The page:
Korea never relies on a single archer to win the Olympic gold, instead placing its faith in the training and selection structures in place to develop a pool of capable archers – and, of course, an abundance of funding and resources to elevate its programme beyond those of other countries.
There are more than 100 full-time professional athletes in Korea. (A couple of years ago, worldarchery.org catalogued the teams spread across the country.)
The work is not, usually, a path to riches but there is funding to support a structure where archery is the focus of life – and many more archers can train with the express goal of earning Olympic glory, rather than the more normal system where only a select few are given national backing.
“Archery has many variables,” said Yang. “We joke that if someone hasn’t been able to compete in the Olympics representing Korea, they can join a national team and make it by going abroad.”
Survival is victory. Where Olympic qualifiers from other countries might enjoy more job security, relying on pedigree to maintain their standing, Korea pays little mind to reputation, opting for a more egalitarian approach, regardless of hurt feelings.
With the recurve standard creeping higher every year, it’s no wonder that Korea has been so successful. If an archer can overcome all of these barriers to reach the Olympics, returning home with a medal is almost a formality.
“I have competed in many international competitions as a member of the national team over the past 10 years, but no other national teams have had their members changed as often as the Korean team,” said Ki Bo Bae, who – for example – was left off the Korean roster for the 2017 Hyundai World Archery Championships just one year after finishing third at the Olympics in Rio.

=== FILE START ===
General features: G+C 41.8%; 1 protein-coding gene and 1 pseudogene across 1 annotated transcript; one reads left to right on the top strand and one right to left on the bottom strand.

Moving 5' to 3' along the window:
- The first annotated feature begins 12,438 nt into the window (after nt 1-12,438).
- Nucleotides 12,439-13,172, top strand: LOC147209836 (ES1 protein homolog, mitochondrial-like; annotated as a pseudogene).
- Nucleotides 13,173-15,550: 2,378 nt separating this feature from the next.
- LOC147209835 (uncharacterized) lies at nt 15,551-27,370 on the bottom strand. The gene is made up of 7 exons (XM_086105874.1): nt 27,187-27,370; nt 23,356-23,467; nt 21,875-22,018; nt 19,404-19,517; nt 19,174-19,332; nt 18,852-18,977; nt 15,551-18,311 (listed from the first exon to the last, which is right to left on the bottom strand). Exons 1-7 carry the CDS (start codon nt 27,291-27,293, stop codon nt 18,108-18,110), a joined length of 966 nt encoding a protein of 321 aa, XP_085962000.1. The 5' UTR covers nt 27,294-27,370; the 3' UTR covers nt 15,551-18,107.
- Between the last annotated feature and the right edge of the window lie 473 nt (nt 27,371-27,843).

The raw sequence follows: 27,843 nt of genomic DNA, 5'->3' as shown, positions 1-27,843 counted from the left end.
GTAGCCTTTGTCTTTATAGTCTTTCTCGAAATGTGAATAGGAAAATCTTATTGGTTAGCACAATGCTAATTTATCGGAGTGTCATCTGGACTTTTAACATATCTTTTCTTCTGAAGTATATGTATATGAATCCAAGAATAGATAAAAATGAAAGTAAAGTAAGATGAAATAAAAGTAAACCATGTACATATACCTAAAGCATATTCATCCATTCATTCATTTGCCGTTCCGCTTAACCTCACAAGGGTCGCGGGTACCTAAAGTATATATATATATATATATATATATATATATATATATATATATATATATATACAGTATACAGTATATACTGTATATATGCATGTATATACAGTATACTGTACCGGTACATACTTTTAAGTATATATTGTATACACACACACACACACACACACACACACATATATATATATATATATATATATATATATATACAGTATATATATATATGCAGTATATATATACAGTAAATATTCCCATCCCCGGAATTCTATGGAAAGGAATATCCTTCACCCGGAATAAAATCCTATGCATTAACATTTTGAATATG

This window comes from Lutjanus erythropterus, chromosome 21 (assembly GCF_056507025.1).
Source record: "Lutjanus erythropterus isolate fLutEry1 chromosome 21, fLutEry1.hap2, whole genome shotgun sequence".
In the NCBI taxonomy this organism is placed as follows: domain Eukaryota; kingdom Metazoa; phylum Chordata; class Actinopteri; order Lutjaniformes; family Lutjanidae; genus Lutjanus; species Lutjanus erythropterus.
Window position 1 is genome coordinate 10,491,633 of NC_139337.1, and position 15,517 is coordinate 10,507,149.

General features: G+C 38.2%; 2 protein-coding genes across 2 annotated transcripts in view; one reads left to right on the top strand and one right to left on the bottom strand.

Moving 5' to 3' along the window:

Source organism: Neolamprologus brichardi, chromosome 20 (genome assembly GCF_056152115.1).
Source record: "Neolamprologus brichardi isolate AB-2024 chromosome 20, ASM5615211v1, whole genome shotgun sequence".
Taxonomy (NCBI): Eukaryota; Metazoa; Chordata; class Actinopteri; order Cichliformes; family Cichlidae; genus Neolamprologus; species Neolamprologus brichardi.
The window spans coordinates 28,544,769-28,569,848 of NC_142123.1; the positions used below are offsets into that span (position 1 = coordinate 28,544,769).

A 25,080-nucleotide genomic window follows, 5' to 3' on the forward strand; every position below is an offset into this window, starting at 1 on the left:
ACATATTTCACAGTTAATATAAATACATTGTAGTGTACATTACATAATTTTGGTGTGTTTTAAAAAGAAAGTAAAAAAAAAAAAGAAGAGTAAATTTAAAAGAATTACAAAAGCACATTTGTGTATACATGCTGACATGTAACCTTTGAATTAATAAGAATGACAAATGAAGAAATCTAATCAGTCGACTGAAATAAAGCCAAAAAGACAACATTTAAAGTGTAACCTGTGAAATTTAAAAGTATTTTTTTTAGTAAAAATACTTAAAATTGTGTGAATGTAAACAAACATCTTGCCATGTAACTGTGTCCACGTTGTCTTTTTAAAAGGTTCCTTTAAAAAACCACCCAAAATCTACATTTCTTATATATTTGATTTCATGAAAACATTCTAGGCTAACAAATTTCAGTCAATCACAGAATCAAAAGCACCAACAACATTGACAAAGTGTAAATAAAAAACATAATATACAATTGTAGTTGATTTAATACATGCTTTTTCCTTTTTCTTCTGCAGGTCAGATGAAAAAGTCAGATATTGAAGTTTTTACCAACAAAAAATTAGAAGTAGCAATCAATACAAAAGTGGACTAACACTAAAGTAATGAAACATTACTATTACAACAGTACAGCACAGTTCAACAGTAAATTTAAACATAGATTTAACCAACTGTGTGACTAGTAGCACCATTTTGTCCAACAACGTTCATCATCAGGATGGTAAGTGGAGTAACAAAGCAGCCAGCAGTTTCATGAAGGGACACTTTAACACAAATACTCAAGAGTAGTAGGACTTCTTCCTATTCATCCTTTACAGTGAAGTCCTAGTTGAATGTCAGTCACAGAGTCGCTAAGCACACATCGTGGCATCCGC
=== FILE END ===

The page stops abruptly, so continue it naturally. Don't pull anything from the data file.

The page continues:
That simple omission is just one example of Korea’s impartial approach to winning. Another is Kim Woojin, who was the reigning World Archery Champion during London 2012 and watched the event from home.
“Sometimes, athletes with rich experience fail to make the national team,” Yang acknowledged. “In those cases, I am regretful as a coach and even feel concerned because the team misses important assets. At the same time, we look forward to new faces. It’s up to the coaches to teach and grow such athletes.”
Ki Bo Bae came very close to defending her Olympic title from 2012 in 2016.
The only member of the women’s team in Rio with previous experience at the Games, she guided Korea to that eighth consecutive team gold and won individual bronze, falling to the largely unheralded Chang Hye Jin in the semis – who stepped out of the defending champion’s shadow to protect her country’s legacy.
“People often say ignorance is the best medicine,” Chang said of her victory over top-seeded Ki. “The pressure an athlete faces influences their performance in that competition. I was able to focus on the competition itself, rather than its outcome, and enjoy the competition because I was unaware of the pressure involved in the situation.”
That lack of previous Olympic experience doesn’t appear to be an obstacle for archers at the Games. If anything, an absence of exposure appears to be an asset.
Korea expects to win gold every time its archers step to the shooting line. The only variable in question is which newcomer it will be. Of the eight Korean women who have claimed individual gold since 1984, all eight have won at their first Olympics.